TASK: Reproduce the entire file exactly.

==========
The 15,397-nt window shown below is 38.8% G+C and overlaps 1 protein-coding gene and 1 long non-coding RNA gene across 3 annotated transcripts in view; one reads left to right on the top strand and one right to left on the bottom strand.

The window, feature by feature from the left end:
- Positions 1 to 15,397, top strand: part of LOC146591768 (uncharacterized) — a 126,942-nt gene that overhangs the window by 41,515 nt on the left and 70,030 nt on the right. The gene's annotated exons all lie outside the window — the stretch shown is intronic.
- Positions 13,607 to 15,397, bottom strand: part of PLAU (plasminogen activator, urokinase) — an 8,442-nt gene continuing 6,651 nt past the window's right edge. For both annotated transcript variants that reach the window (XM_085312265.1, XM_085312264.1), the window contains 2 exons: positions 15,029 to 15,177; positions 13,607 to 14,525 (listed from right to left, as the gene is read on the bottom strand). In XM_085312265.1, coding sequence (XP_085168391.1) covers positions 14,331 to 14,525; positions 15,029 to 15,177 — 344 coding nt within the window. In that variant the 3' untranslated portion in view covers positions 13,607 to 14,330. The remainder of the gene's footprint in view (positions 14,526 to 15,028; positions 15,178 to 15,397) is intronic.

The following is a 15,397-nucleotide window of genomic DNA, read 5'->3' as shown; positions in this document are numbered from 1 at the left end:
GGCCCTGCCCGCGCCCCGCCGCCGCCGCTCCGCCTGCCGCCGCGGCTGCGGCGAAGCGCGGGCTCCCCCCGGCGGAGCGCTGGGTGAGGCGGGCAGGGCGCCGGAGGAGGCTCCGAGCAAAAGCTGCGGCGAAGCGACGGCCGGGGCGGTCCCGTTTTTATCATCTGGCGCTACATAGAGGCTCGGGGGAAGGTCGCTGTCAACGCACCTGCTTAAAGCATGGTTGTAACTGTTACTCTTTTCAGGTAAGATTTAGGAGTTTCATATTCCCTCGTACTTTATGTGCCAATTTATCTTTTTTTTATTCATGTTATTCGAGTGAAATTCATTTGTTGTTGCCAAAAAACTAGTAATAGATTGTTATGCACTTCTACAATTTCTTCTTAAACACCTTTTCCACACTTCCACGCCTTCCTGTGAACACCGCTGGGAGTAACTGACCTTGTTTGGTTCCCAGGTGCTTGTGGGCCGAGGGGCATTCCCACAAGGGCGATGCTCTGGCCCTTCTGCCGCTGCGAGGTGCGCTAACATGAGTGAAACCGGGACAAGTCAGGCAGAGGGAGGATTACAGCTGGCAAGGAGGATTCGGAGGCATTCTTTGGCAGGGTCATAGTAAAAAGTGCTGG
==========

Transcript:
The 15,397-nt window shown below is 38.8% G+C and overlaps 1 protein-coding gene and 1 long non-coding RNA gene across 3 annotated transcripts in view; one reads left to right on the top strand and one right to left on the bottom strand.

The window, feature by feature from the left end:
- Positions 1 to 15,397, top strand: part of LOC146591768 (uncharacterized) — a 126,942-nt gene that overhangs the window by 41,515 nt on the left and 70,030 nt on the right. The gene's annotated exons all lie outside the window — the stretch shown is intronic.
- Positions 13,607 to 15,397, bottom strand: part of PLAU (plasminogen activator, urokinase) — an 8,442-nt gene continuing 6,651 nt past the window's right edge. For both annotated transcript variants that reach the window (XM_085312265.1, XM_085312264.1), the window contains 2 exons: positions 15,029 to 15,177; positions 13,607 to 14,525 (listed from right to left, as the gene is read on the bottom strand). In XM_085312265.1, coding sequence (XP_085168391.1) covers positions 14,331 to 14,525; positions 15,029 to 15,177 — 344 coding nt within the window. In that variant the 3' untranslated portion in view covers positions 13,607 to 14,330. The remainder of the gene's footprint in view (positions 14,526 to 15,028; positions 15,178 to 15,397) is intronic.

The following is a 15,397-nucleotide window of genomic DNA, read 5'->3' as shown; positions in this document are numbered from 1 at the left end:
GGCCCTGCCCGCGCCCCGCCGCCGCCGCTCCGCCTGCCGCCGCGGCTGCGGCGAAGCGCGGGCTCCCCCCGGCGGAGCGCTGGGTGAGGCGGGCAGGGCGCCGGAGGAGGCTCCGAGCAAAAGCTGCGGCGAAGCGACGGCCGGGGCGGTCCCGTTTTTATCATCTGGCGCTACATAGAGGCTCGGGGGAAGGTCGCTGTCAACGCACCTGCTTAAAGCATGGTTGTAACTGTTACTCTTTTCAGGTAAGATTTAGGAGTTTCATATTCCCTCGTACTTTATGTGCCAATTTATCTTTTTTTTATTCATGTTATTCGAGTGAAATTCATTTGTTGTTGCCAAAAAACTAGTAATAGATTGTTATGCACTTCTACAATTTCTTCTTAAACACCTTTTCCACACTTCCACGCCTTCCTGTGAACACCGCTGGGAGTAACTGACCTTGTTTGGTTCCCAGGTGCTTGTGGGCCGAGGGGCATTCCCACAAGGGCGATGCTCTGGCCCTTCTGCCGCTGCGAGGTGCGCTAACATGAGTGAAACCGGGACAAGTCAGGCAGAGGGAGGATTACAGCTGGCAAGGAGGATTCGGAGGCATTCTTTGGCAGGGTCATAGTAAAAAGTGCTGG